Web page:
The beginning of this oil price war between Saudi Arabia and Russia leaves the market faced with prices incapable of supporting many oil-dependent economies of the Middle East. Additionally, it may force major non-OPEC+ members, like the United States, to reduce their own output to keep prices at an economically viable level for producers. This could naturally cause the U.S. to cede some of its oil market share as it appears the “produce as much as you want” mentality that certain countries are likely to attain will not subside overnight.
The next OPEC meeting is scheduled for early June and it remains unknown if the group will re-introduce a strategy aimed at market balance, or if they will continue to produce without constraint. The future of the OPEC+ relationship also remains uncertain. For now, the global oil market will act independently from cartel-imposed guidelines.
Impact of COVID-19 and OPEC+ News on U.S. and Canadian Fuel Markets
COVID’s persistent price influence has had a profound effect on the U.S. and Canadian wholesale diesel market.
Since January 1, national average wholesale diesel prices in the U.S. and Canada have fallen over 50 cents per gallon and closely mirrored oil market price moves. Recent OPEC+ news will likely continue this trend and keep diesel prices in both countries near multi-year lows.
Impact of COVID-19 and OPEC+ News on Maritime Fuel Markets
The OPEC+ decision to relax its crude oil supply quota helped the new, 0.5 percent sulfur very-low-sulfur fuel oil (VLSFO 0.5%S) continue its downward price progression.
The large premiums for low-sulfur fuel through the December to January fuel market help to explain why VLSFO and low-sulfur marine gas oil (LSMGO 0.1%S) prices have fallen at a quicker pace than Brent crude. Meanwhile, high-sulfur fuel oil (IFO 380 3.5%S) has seen less downward price movement because it had already been heavily discounted as its demand evaporated through the IMO 2020 transition.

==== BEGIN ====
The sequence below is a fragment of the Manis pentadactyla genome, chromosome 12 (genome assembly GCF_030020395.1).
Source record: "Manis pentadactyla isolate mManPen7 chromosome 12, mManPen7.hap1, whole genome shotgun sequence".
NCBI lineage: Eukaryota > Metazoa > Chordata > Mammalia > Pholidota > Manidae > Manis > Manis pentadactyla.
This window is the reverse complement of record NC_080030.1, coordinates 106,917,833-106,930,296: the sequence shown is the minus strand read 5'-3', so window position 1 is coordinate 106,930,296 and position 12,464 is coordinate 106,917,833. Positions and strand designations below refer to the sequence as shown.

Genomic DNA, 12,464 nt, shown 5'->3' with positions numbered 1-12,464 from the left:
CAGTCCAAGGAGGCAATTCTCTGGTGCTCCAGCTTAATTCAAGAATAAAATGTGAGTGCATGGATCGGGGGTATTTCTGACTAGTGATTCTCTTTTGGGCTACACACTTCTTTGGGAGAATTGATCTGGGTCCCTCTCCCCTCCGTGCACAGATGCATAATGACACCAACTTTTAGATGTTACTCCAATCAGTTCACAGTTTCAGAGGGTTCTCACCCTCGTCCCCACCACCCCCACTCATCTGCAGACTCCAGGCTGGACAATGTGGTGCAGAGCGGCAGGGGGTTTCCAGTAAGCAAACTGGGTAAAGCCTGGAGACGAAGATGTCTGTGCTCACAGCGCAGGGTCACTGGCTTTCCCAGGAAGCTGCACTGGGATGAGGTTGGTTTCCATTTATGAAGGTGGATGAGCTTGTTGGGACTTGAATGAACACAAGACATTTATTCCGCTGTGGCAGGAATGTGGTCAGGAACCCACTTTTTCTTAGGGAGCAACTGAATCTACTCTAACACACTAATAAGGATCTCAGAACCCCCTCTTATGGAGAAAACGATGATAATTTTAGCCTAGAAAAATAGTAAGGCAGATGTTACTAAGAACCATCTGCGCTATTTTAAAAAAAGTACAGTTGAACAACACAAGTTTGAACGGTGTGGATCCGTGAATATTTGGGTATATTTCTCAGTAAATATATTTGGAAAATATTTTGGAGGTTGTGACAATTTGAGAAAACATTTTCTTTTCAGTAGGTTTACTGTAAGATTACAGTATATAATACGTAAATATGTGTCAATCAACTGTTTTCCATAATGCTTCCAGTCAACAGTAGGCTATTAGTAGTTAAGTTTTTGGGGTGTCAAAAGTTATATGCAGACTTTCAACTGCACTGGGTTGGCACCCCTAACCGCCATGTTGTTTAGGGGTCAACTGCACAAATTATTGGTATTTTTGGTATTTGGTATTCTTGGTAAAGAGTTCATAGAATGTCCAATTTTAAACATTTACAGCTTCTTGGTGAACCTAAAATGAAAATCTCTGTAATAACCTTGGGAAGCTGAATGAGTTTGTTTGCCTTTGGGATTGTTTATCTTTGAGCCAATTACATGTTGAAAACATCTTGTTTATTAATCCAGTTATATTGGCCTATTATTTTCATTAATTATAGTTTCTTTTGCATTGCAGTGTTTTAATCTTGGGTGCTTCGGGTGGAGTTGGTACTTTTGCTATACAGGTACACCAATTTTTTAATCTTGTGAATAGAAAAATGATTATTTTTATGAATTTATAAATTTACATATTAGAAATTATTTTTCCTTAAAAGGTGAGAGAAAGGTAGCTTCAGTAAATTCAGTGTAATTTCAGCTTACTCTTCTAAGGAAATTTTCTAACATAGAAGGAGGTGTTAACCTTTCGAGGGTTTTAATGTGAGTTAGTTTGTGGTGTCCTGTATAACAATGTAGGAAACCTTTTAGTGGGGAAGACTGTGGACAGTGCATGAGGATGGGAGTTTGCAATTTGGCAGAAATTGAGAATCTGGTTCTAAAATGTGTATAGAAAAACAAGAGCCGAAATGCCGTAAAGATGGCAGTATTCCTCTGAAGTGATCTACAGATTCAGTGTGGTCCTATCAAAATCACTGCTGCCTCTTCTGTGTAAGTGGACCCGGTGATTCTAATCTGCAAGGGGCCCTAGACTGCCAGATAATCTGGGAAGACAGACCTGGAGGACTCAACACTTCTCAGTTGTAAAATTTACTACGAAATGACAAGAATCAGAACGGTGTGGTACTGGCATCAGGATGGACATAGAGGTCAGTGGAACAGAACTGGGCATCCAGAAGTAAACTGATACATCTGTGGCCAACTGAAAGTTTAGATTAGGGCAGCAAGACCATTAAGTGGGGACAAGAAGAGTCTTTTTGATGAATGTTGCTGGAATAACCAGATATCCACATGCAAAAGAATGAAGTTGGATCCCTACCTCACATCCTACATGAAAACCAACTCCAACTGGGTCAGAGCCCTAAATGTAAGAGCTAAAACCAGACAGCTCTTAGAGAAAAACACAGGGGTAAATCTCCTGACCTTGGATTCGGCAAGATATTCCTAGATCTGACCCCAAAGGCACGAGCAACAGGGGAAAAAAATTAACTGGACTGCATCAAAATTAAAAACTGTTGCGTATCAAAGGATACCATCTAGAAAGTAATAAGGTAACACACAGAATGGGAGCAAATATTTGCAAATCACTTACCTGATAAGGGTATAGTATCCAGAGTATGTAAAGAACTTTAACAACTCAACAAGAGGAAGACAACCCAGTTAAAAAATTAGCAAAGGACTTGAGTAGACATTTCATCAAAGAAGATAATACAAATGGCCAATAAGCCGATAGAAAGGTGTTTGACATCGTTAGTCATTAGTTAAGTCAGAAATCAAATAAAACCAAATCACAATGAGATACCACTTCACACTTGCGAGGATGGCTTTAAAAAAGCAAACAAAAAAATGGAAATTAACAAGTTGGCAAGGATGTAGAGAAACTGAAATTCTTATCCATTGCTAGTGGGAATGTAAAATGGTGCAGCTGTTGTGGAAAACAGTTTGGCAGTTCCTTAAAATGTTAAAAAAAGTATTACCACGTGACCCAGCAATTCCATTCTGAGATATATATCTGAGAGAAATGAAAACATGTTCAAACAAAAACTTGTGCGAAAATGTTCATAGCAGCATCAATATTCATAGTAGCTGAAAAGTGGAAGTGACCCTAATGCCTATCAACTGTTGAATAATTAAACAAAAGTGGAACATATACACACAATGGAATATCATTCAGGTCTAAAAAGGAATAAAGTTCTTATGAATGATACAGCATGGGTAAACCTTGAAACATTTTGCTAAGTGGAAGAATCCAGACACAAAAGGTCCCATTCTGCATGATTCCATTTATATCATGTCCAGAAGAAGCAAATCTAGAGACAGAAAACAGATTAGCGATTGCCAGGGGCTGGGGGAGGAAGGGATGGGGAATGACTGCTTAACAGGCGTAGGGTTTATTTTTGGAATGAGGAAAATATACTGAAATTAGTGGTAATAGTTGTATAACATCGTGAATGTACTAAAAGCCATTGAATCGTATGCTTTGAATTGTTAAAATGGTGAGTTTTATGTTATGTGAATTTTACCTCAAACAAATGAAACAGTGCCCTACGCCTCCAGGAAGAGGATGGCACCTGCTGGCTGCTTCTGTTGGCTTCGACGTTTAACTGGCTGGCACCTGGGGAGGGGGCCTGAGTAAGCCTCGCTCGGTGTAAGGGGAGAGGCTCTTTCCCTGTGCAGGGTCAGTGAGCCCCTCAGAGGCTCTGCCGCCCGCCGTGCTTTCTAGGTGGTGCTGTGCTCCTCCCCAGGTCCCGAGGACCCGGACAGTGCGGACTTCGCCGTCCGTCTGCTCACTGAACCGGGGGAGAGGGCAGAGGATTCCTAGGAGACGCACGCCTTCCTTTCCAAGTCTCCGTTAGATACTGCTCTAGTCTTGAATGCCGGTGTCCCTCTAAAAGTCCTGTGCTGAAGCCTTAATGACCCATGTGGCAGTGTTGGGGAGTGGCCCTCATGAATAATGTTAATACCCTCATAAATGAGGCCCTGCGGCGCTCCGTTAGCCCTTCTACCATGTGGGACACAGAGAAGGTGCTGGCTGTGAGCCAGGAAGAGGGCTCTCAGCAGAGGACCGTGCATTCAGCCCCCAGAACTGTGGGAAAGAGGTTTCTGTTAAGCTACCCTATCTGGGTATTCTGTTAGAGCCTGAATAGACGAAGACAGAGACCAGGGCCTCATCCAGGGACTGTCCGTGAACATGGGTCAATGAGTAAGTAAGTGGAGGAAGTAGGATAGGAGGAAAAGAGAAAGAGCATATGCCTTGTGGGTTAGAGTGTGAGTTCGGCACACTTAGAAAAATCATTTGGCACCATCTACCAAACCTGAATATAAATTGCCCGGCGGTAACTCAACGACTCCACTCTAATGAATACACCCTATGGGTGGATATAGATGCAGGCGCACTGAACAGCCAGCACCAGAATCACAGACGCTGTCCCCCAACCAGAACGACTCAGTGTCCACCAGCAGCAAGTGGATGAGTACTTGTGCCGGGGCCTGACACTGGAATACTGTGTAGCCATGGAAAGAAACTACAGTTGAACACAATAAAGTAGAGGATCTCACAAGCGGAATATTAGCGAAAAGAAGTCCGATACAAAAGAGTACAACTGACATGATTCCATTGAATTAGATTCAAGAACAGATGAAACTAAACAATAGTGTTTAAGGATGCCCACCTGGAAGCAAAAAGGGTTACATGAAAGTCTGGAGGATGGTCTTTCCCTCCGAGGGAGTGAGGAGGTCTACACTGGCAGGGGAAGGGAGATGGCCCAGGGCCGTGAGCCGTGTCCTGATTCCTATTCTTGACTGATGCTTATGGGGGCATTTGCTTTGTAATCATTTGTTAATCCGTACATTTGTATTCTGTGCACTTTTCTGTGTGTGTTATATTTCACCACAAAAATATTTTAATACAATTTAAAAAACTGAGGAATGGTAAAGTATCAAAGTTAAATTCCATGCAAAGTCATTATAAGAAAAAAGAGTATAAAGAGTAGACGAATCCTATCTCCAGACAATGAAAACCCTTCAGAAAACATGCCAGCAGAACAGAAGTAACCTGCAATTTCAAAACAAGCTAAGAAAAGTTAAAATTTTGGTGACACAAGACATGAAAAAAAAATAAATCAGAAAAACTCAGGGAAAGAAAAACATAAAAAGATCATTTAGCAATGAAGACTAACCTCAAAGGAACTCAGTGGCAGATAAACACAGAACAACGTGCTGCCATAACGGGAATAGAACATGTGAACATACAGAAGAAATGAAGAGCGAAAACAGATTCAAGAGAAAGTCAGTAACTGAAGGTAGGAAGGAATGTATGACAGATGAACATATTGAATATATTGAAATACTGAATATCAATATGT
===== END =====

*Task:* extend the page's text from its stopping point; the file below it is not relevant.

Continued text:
Impact of COVID-19 and OPEC+ News on Mexico Fuel Market
Diesel prices in Mexico have also shown a profound connection to the coronavirus’s oil price impact and will be subject to price implications of the OPEC+ news soon.
National average retail less VAT diesel prices have fallen over 2 percent since January 1 and have retained their connection to the broader energy market. Mexico’s adjustable excise tax allows the government to smooth price volatility, but the market’s recent downward slide forced the government to maximize this tax, making it unable to absorb any additional downward price behavior.
Impact of COVID-19 and OPEC+ News on European Fuel Market
European fuel prices have shown a noticeable downward shift in recent weeks after relative price stability through the first few weeks of COVID-19’s relevance.
Retail less VAT diesel prices dipped over 8 percent from January 1 to early March, with a downward trend likely going forward based on COVID-19 developments and an imbalanced oil market.
Fuel Market Impact Moving Forward
We believe the combination of COVID-19’s ongoing international expansion, the removal of OPEC+ production constraints, and an alleged oil price war in the fight for market share will lead to sustained lower prices in the months ahead. The exact longevity of this bearish course is dependent on COVID-19 containment timelines, improvements on the economic demand front, and developments on the supply side.
View our past market updates in response to COVID-19 and recent OPEC+ dynamics below:
For all coverage related to fuel and freight management in the face of COVID-19, visit our page.
The Breakthrough Applied Knowledge Team will offer more insight in the weeks ahead as we continue to analyze how COVID-19 and the OPEC+ announcement impact fuel market fundamentals.